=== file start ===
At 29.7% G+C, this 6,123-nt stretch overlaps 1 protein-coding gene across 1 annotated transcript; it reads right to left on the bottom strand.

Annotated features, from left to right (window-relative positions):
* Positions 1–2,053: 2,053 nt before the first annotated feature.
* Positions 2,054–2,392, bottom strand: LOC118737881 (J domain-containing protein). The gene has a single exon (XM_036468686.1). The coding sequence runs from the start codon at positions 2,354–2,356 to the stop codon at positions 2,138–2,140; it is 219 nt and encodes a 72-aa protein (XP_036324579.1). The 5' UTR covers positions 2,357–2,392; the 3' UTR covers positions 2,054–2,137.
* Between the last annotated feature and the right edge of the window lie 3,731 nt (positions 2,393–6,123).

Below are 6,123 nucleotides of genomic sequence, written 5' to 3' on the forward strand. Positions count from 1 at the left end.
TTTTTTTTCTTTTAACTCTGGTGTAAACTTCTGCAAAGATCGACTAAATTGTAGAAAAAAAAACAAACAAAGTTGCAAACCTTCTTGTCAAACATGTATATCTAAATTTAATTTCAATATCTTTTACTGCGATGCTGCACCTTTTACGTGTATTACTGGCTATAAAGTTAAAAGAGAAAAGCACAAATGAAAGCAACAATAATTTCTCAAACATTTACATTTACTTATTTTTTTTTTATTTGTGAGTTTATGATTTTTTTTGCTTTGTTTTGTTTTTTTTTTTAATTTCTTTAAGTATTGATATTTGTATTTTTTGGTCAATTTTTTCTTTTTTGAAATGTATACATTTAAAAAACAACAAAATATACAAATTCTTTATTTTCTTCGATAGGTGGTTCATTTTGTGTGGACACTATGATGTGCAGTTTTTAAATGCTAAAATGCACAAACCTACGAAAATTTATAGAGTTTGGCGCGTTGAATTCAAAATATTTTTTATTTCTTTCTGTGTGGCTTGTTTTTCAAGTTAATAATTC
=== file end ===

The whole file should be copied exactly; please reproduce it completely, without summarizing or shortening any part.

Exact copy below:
At 29.7% G+C, this 6,123-nt stretch overlaps 1 protein-coding gene across 1 annotated transcript; it reads right to left on the bottom strand.

Annotated features, from left to right (window-relative positions):
* Positions 1–2,053: 2,053 nt before the first annotated feature.
* Positions 2,054–2,392, bottom strand: LOC118737881 (J domain-containing protein). The gene has a single exon (XM_036468686.1). The coding sequence runs from the start codon at positions 2,354–2,356 to the stop codon at positions 2,138–2,140; it is 219 nt and encodes a 72-aa protein (XP_036324579.1). The 5' UTR covers positions 2,357–2,392; the 3' UTR covers positions 2,054–2,137.
* Between the last annotated feature and the right edge of the window lie 3,731 nt (positions 2,393–6,123).

Below are 6,123 nucleotides of genomic sequence, written 5' to 3' on the forward strand. Positions count from 1 at the left end.
TTTTTTTTCTTTTAACTCTGGTGTAAACTTCTGCAAAGATCGACTAAATTGTAGAAAAAAAAACAAACAAAGTTGCAAACCTTCTTGTCAAACATGTATATCTAAATTTAATTTCAATATCTTTTACTGCGATGCTGCACCTTTTACGTGTATTACTGGCTATAAAGTTAAAAGAGAAAAGCACAAATGAAAGCAACAATAATTTCTCAAACATTTACATTTACTTATTTTTTTTTTATTTGTGAGTTTATGATTTTTTTTGCTTTGTTTTGTTTTTTTTTTTAATTTCTTTAAGTATTGATATTTGTATTTTTTGGTCAATTTTTTCTTTTTTGAAATGTATACATTTAAAAAACAACAAAATATACAAATTCTTTATTTTCTTCGATAGGTGGTTCATTTTGTGTGGACACTATGATGTGCAGTTTTTAAATGCTAAAATGCACAAACCTACGAAAATTTATAGAGTTTGGCGCGTTGAATTCAAAATATTTTTTATTTCTTTCTGTGTGGCTTGTTTTTCAAGTTAATAATTC